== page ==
There are record numbers of Baby Boomers seeking to sell their business, and many are facing a common problem: their would-be heirs would rather have the proceeds of a sale than take over the family business. This complication has forced many Boomers to retain ownership and delay retirement. The consequences have caused an accumulation of businesses for sale. As a result, a meaningful amount of wealth stands to trade hands in coming decades as retirement-aged business owners leave the workforce.

Of the approximately 77 million Baby Boomers in the U.S., an estimated 12 million have ownership in privately held businesses. Roughly 10,000 Baby Boomers reach retirement age every day, meaning all members of this generation will reach age 65 by 2030. As the Baby Boomer retirement era continues and ownership stakes are passed to next generation of leadership, an estimated $10 trillion worth of business assets is expected to be transferred. Ultimately, the ~$100 trillion net worth of individuals over age 55 (as of Q4 2021) will be passed on to successors and inheritors. The key result: reduced motivation of inheriting generations to join the workforce.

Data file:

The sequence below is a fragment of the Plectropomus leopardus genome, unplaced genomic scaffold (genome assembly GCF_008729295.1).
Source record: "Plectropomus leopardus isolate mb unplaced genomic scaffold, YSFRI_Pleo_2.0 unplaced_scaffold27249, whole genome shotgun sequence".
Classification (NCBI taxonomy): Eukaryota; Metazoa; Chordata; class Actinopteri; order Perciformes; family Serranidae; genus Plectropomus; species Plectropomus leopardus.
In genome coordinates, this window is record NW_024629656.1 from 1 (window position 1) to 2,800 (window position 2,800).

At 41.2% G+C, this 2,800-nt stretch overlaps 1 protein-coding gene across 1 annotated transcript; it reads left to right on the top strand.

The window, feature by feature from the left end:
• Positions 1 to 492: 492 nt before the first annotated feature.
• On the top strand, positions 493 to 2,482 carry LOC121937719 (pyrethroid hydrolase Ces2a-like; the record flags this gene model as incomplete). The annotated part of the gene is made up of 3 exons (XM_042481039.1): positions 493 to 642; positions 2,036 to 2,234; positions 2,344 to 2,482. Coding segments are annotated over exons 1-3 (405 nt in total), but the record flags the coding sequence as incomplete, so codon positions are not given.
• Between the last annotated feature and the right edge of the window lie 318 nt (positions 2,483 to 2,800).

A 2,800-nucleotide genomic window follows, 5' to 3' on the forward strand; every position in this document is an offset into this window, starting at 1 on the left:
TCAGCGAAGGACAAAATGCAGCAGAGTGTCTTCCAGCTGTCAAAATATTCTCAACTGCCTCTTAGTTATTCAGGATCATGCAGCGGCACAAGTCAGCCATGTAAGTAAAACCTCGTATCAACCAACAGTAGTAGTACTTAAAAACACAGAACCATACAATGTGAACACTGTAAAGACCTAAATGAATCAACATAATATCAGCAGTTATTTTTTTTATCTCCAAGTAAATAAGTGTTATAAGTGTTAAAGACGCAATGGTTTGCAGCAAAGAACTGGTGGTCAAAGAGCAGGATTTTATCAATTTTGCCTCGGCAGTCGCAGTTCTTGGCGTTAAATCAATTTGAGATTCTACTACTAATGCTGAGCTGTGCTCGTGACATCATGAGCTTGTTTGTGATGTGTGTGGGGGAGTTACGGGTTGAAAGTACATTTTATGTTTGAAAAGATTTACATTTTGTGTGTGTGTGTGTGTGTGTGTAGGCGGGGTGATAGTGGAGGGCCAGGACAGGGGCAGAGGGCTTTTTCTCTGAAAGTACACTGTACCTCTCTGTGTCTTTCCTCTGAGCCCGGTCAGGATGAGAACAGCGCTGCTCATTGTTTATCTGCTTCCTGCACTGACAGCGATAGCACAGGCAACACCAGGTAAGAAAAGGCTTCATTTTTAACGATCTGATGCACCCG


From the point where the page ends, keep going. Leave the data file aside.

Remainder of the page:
In this whitepaper, Trey Dodd and ITR Economics CEO Brian Beaulieu, deep dive into the facts surrounding the metaphor known as the “Silver Tsunami” and how it will impact the M&A landscape over the next decade.